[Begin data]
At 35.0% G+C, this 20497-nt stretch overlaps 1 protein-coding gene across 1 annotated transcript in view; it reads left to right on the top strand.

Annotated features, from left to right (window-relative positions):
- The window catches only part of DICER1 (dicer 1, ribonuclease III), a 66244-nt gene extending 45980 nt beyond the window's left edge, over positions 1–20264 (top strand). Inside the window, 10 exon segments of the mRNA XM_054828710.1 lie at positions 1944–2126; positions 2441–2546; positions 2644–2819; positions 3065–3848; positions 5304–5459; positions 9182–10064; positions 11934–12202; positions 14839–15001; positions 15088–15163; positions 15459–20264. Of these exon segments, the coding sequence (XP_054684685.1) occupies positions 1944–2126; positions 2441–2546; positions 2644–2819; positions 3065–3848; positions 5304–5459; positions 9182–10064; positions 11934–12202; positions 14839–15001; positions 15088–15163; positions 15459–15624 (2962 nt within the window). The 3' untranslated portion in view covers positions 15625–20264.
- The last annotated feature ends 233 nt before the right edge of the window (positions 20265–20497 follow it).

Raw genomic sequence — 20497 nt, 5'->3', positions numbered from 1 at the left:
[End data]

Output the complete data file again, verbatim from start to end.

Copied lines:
At 35.0% G+C, this 20497-nt stretch overlaps 1 protein-coding gene across 1 annotated transcript in view; it reads left to right on the top strand.

Annotated features, from left to right (window-relative positions):
- The window catches only part of DICER1 (dicer 1, ribonuclease III), a 66244-nt gene extending 45980 nt beyond the window's left edge, over positions 1–20264 (top strand). Inside the window, 10 exon segments of the mRNA XM_054828710.1 lie at positions 1944–2126; positions 2441–2546; positions 2644–2819; positions 3065–3848; positions 5304–5459; positions 9182–10064; positions 11934–12202; positions 14839–15001; positions 15088–15163; positions 15459–20264. Of these exon segments, the coding sequence (XP_054684685.1) occupies positions 1944–2126; positions 2441–2546; positions 2644–2819; positions 3065–3848; positions 5304–5459; positions 9182–10064; positions 11934–12202; positions 14839–15001; positions 15088–15163; positions 15459–15624 (2962 nt within the window). The 3' untranslated portion in view covers positions 15625–20264.
- The last annotated feature ends 233 nt before the right edge of the window (positions 20265–20497 follow it).

Raw genomic sequence — 20497 nt, 5'->3', positions numbered from 1 at the left: